As described above, spectral variations were caused by the different process temperatures and times, and also suspended particles in the liquid are scattering light. The scattering has a decisive influence to the quality and reproducibility of the spectral measurements and their effect must be either reduced by data pre-treatment or by reducing their amount in the liquid, e.g., filtering, or emulsifying. Therefore, the liquids were shaken before every

Table 4

Results of PLSR prediction models for different chemical compounds from HTC process for solid fraction. Each sample was measured five times.

Chemical Num. Num. Pre-treatment Corr. coeff. Corr. coeff. Conc. range compound RMSEC [mg/ RMSECV [mg/

compound factors samples spectra calibr. valid. [mg/kg] kg] kg]

HMF 4 5 JK 0.9373 0.9162 0-5.7 0.66 0.76

Phenol 3 5 VN, OSC, JK 0.9395 0.9173 3.9-45.8 4.35 5.06

Furfural 3 5 OSC, JK 0.9880 0.9847 1.9-16.2 0.68 0.76

Ash 4 5 JK 0.9275 0.8983 1.9-4.7 0.36 0.42

Lignin 5 5 Raw 0.9797 0.9641 9.5-58.3 2.67 3.53

Cellulose 3 5 Raw 0.9781 0.9740 4.6-46.4 2.92 3.18

Hemicell. 6 5 KM 0.9672 0.9023 0.3-6.1 0.45 0.77

JK, Jack Knifing; OSC, orthogonal signal correction; VN, vector normalization; KM, Kubelka-Munk. RMSEC, root mean square error of calibration. RMSECV, root mean square error of cross validation.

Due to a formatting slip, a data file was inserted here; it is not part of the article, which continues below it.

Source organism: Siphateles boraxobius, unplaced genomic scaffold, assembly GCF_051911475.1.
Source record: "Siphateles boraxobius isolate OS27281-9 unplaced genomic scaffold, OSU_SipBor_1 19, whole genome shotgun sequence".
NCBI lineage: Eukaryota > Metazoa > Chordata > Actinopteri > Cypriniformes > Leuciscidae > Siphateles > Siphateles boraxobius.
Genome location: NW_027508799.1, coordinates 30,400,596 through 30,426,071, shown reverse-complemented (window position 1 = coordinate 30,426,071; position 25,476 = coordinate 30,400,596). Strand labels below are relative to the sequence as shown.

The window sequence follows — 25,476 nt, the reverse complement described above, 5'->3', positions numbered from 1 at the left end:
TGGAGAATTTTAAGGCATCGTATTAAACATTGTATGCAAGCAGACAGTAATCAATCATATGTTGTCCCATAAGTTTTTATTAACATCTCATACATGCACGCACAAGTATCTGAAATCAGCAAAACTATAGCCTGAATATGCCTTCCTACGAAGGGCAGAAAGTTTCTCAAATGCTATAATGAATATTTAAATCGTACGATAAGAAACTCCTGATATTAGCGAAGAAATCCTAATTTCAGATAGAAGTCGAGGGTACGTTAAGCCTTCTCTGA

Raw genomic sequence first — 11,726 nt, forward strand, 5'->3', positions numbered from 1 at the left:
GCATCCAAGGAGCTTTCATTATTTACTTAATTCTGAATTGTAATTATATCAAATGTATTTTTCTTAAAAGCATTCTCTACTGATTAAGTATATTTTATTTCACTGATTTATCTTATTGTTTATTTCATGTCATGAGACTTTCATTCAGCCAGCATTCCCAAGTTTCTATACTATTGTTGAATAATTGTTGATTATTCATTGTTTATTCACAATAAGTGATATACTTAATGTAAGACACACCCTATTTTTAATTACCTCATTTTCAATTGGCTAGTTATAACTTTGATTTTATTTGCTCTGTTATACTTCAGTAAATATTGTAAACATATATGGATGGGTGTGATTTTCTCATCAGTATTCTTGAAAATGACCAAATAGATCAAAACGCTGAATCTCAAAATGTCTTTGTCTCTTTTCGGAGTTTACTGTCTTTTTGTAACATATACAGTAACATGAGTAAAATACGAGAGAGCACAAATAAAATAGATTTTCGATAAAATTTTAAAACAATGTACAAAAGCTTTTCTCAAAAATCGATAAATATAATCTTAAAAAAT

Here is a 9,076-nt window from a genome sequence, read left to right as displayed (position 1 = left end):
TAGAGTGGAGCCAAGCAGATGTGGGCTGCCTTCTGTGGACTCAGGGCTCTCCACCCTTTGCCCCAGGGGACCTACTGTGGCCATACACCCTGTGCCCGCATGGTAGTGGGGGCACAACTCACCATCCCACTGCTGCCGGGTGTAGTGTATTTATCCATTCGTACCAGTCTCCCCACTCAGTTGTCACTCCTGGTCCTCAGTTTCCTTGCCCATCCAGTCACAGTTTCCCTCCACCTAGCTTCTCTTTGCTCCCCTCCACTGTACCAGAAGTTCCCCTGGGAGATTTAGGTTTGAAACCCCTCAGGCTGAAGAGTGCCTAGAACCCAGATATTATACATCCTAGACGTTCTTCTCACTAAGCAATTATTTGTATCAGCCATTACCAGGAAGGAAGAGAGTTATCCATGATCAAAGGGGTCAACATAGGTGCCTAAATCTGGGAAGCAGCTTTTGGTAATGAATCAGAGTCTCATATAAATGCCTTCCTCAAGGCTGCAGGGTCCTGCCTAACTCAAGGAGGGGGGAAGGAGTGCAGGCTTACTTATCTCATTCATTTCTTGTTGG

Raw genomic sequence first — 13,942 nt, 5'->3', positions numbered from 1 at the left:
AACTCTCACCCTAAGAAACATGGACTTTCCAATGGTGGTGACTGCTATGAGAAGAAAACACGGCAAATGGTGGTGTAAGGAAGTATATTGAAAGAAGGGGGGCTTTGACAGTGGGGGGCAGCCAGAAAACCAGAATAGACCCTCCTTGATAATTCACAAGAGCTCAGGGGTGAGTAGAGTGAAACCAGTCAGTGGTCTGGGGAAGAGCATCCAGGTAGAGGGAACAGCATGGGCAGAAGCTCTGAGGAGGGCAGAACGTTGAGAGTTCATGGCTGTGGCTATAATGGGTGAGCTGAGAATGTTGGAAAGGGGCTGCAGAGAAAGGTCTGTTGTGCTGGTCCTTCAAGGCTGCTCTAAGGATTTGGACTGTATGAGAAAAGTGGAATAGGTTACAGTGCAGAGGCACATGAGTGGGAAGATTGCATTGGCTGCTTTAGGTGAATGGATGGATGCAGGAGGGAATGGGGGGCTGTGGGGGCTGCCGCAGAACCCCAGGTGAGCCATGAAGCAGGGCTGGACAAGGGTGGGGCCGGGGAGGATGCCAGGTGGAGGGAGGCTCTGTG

measurement to ensure that there is no sedimentary deposition of the particles that could possibly falsify the spectra. With this, the coefficient of HMF was achieved 0.9715 and coefficient of determination r2 was 0.9438 with 7 PLS factors and OSC pretreatment. RMSEC and RMSECV were 217 and 868 mg/l, respectively. Similar to HMF, other chemical constituents in the liquid were correlated with the NIR spectra and the results are presented in Table 3. EMSC is another pretreatment method, which can reduce the effect of light scattering to the spectra [Fearn et al., 2002; Martens and Naed, 1989]. Thus, the best prediction models i.e., lowest number of factors and lowest value of RMSEC and RMSECV for the liquid samples were achieved by EMSC spectral pre-treatment.